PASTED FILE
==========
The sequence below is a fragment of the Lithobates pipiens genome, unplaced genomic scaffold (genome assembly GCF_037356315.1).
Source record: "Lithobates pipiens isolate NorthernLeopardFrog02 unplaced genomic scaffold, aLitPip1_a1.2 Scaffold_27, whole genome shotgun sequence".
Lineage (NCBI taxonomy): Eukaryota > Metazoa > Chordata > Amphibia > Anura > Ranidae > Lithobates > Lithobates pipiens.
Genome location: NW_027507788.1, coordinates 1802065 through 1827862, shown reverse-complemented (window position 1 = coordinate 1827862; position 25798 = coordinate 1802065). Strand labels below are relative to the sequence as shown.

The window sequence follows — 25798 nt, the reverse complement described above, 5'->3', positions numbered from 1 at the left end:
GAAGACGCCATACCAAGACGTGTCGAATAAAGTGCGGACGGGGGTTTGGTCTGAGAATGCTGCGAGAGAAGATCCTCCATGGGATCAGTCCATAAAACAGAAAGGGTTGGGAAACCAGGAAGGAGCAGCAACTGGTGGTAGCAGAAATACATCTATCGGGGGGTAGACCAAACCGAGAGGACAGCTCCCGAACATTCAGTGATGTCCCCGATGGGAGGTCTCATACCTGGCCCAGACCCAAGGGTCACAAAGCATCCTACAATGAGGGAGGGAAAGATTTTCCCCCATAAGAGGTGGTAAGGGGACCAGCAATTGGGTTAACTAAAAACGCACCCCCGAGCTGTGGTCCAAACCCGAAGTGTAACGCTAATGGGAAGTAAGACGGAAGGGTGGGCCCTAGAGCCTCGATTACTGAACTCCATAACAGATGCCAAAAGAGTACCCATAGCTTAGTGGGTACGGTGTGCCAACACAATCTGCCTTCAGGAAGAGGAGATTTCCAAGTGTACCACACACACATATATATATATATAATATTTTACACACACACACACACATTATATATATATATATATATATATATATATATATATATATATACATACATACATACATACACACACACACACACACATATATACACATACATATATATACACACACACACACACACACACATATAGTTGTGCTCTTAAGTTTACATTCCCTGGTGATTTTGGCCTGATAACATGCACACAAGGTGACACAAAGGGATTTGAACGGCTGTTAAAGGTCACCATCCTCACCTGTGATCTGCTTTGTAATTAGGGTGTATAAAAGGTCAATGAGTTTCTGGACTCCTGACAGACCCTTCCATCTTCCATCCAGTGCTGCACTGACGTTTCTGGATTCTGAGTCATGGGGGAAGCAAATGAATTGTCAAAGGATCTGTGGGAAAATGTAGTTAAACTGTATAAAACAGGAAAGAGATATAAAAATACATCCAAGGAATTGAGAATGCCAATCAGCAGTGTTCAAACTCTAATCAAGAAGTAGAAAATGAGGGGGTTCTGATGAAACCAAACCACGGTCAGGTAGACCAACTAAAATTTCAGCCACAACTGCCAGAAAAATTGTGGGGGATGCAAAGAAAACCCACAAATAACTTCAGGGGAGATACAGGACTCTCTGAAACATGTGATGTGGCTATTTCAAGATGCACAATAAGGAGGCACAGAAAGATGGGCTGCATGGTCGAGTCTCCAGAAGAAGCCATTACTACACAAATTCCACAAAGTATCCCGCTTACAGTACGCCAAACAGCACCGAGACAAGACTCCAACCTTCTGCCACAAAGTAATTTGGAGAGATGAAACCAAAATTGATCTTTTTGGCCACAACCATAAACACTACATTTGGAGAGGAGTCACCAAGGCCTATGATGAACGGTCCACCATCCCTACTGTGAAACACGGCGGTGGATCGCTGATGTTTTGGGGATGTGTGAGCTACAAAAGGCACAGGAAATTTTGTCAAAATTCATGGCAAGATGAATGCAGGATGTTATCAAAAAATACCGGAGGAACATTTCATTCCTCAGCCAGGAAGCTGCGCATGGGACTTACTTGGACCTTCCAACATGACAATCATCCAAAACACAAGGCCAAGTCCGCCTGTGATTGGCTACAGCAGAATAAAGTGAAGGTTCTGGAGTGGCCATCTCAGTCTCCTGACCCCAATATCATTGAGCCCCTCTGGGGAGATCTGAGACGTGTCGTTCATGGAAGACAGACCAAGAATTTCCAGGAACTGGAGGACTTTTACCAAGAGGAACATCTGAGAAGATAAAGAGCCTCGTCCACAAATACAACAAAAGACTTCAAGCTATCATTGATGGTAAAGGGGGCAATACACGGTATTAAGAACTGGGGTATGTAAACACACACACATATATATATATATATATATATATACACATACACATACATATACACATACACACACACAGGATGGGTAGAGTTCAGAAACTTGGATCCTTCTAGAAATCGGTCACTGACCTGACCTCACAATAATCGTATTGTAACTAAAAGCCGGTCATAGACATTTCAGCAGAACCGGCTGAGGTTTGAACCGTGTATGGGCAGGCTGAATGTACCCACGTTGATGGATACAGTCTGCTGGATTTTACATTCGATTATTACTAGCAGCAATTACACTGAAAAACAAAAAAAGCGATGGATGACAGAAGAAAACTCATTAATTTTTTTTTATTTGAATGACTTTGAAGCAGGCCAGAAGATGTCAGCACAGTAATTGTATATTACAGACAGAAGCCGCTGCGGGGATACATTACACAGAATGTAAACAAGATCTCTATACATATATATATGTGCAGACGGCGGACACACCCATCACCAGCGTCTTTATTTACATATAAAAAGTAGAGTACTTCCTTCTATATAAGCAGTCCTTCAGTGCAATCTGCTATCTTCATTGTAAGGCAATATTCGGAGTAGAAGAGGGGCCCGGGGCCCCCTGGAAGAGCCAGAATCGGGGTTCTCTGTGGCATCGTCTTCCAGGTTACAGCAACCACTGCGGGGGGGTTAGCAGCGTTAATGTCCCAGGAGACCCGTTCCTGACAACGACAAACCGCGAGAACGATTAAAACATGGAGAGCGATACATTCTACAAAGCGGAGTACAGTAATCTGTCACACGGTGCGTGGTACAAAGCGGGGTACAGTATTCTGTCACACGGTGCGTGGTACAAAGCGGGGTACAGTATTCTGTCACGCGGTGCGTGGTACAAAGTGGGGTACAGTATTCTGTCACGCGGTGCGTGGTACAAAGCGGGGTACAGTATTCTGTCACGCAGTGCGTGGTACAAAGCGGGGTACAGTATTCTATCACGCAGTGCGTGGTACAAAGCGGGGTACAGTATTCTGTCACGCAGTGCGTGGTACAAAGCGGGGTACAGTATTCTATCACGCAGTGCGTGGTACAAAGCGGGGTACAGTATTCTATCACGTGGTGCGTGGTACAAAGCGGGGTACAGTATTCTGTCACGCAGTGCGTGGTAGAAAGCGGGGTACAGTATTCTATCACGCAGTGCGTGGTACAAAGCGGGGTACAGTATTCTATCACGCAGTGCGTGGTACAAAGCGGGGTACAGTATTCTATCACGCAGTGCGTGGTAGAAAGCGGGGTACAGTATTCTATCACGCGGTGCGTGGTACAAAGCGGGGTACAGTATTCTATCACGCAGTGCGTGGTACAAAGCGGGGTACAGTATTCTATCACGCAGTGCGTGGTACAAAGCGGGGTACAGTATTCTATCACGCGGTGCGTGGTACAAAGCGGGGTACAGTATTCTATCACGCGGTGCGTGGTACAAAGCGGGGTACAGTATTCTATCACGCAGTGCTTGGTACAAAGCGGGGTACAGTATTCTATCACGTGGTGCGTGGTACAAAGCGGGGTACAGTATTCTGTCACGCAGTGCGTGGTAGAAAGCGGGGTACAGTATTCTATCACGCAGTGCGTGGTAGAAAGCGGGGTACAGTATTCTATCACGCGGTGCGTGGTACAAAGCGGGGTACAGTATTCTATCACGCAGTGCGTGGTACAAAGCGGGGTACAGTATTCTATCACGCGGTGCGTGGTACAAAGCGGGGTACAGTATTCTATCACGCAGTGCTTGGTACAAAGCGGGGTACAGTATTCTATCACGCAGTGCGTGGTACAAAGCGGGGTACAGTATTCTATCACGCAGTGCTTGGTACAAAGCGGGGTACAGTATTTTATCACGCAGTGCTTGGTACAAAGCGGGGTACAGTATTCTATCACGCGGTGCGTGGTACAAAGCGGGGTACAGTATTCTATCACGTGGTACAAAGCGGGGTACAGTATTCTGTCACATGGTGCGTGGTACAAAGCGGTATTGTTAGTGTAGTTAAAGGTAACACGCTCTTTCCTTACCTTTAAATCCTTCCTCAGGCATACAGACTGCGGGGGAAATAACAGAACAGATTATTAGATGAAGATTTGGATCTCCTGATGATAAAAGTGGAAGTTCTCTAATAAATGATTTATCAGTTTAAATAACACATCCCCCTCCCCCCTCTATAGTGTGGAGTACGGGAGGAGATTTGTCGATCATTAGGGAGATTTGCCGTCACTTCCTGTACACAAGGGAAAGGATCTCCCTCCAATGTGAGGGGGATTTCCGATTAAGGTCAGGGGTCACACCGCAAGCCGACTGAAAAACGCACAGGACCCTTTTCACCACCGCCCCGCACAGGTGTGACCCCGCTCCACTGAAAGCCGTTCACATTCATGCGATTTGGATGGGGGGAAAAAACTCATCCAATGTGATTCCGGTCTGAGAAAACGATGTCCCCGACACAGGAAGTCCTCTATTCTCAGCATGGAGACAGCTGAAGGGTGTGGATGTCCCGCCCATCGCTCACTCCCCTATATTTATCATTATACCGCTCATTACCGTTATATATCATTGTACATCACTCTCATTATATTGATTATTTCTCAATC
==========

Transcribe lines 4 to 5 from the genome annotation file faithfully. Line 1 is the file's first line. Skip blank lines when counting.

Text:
Genome location: NW_027507788.1, coordinates 1802065 through 1827862, shown reverse-complemented (window position 1 = coordinate 1827862; position 25798 = coordinate 1802065). Strand labels below are relative to the sequence as shown.

The window sequence follows — 25798 nt, the reverse complement described above, 5'->3', positions numbered from 1 at the left end: